India’s startups ecosystem slows amid funding, policy challenges

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India's thriving startup ecosystem seems to be losing steam as funding challenges persist, and regulatory hurdles dampen confidence.

Indian startups experienced rapid growth just a few years ago, with new unicorns emerging at regular intervals. However, the startup ecosystem in the country seems to be facing a tough time with only three new unicorns emerging in 2023, compared to 24 in the year-ago period, according to the ASK Private Wealth Hurun Indian Future Unicorn Index 2023. This decline in new unicorn additions highlights a slowdown in the Indian startup ecosystem.

Reports have widely discussed the funding challenges faced by Indian startups. These companies have struggled to navigate the crisis triggered by the Covid-19 pandemic and the Russia-Ukraine war, which resulted in a crowdfunding crunch. Furthermore, a series of policy changes have dealt significant blows to startups and MSMEs (Micro, Small, and Medium Enterprises) at a time when they were already striving to secure themselves.

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Recently, the Ministry of Corporate Affairs tightened regulations for small companies seeking funds through fintech platforms that connect businesses with investors. Additionally, several policies that provided liquidity benefits to MSMEs have been halted from this fiscal year, further exacerbating the challenges faced by the ecosystem. Moreover, the Registrar of Companies in Delhi and Haryana have started imposing penalties on companies that raise capital through technology platforms in violation of the Companies Act provision.

The number of unicorns in the country fell to 83 compared with 84 last year. It did not come as a surprise given the decline in investments reported by Indian startups this year. Indian startups attracted around $$24 billion in funding in 2022, which is a 33% drop compared with the previous year’s investment of $37.2 billion, says a PwC report. The situation is compounded by the global recession, which presents an even larger cash flow problem for startups.

Number of unicorns as of November 2022
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Self-inflicted issues

Some of the problems faced by the country’s startups are of their own making. They have unsustainable business models, leading to a decline in valuations. However, despite the prevailing negativity, funding to the right companies continues. One noteworthy example is Byju’s, which was once considered a darling of US investors but suddenly became a liability for them. Byju’s is just one case among the 18 companies that were dropped from the Hurun list last year.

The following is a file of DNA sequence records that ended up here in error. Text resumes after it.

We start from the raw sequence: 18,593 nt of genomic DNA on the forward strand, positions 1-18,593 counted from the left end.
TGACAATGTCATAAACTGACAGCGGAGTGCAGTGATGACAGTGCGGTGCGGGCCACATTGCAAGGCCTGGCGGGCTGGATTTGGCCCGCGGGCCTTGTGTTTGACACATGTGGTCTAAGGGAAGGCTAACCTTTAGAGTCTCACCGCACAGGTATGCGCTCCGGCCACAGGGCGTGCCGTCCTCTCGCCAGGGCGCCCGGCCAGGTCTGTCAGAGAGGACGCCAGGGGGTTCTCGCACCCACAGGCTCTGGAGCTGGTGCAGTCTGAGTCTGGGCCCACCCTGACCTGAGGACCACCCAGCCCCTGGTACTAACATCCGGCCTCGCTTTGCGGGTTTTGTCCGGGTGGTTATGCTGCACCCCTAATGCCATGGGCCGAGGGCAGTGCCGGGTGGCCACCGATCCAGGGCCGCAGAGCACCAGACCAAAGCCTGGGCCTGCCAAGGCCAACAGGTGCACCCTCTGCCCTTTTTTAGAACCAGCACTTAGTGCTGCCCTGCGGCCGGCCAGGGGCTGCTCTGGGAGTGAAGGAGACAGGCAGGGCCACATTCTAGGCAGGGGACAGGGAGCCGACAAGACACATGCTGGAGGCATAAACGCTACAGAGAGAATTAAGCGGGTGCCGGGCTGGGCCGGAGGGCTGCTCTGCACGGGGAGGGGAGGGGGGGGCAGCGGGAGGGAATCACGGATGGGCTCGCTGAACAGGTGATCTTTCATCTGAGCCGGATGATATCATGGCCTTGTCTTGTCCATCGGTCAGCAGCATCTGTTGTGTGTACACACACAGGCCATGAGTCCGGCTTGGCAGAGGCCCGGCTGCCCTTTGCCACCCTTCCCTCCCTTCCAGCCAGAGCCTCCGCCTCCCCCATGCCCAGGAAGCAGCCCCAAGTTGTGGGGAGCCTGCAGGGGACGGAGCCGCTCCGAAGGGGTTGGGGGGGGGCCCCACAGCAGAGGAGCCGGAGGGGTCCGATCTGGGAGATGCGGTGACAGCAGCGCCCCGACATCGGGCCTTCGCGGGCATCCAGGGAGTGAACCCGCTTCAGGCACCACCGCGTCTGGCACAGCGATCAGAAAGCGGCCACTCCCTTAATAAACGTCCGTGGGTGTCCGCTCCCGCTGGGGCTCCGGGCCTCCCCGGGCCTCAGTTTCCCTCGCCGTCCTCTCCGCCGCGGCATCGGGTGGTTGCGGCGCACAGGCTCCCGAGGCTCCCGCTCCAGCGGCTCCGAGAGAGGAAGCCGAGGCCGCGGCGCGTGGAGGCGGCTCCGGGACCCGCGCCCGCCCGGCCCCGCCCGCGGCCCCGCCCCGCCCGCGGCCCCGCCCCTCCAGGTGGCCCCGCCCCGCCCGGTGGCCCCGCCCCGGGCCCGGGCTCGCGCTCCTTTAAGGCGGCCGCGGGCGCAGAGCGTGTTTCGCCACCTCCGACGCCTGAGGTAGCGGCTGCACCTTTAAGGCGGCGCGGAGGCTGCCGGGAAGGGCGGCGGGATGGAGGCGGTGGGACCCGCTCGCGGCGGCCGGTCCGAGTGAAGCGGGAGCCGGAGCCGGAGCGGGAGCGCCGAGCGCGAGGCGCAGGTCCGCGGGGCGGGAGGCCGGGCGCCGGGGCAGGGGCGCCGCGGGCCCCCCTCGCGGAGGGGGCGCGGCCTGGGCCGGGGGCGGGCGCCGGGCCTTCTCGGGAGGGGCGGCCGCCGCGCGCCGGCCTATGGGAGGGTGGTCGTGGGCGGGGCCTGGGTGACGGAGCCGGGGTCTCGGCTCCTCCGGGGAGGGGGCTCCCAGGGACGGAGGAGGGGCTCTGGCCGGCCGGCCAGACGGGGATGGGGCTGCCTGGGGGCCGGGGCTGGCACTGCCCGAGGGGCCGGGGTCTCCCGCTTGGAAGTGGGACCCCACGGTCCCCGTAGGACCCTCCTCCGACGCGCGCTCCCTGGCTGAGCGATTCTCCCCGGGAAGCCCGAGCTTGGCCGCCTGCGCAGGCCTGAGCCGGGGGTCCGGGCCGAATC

Despite the ups and downs of recent years, industry analysts maintain their belief in the potential of the Indian startup story. Anas Rahman Junaid, chief researcher at Hurun India, predicts that the number of unicorns in India will reach 200 within the next five years.

Furthermore, the regulatory issues faced by Byju’s are unlikely to impact funding for the Indian startup ecosystem, as high-net-worth individuals still exhibit significant interest and have ample funds.

Regulatory challenges to startups 

Industry watchers say that the government should support the startup ecosystem, instead of burdening it with strict regulations. While governance issues at some startups have undermined overall confidence, the government should defer imposing tougher norms until the economic situation improves. At present, policymakers must focus on supporting the budding startup ecosystem. India can also learn from neighbouring China, which boasts over 1,000 unicorns. For India to achieve economic growth, startups will play a crucial role.

Startups themselves must adopt prudence and intelligence in their business plans. Those that continue to burn through cash will ultimately fail. Investors advise startups to minimize expenses by prioritizing product-market fit over excessive spending on customer acquisition.

Sequoia, now known as Peak XV Partners, remains the biggest patron for Indian startups. As the largest investor in the ecosystem, it has stakes in 37 unicorns. Bengaluru continues to be the startup capital of India, housing 53 potential unicorns. Kaivalya Vohra, the twenty-year-old co-founder of quick commerce startup Zepto, holds the distinction of being the youngest co-founder in the Hurun index.

India currently has 51 gazelles, startups valued at over $500 million and likely to become unicorns in three years, and 71 cheetahs, valued at $250 million and likely to become unicorns within five years, says the Hurun list.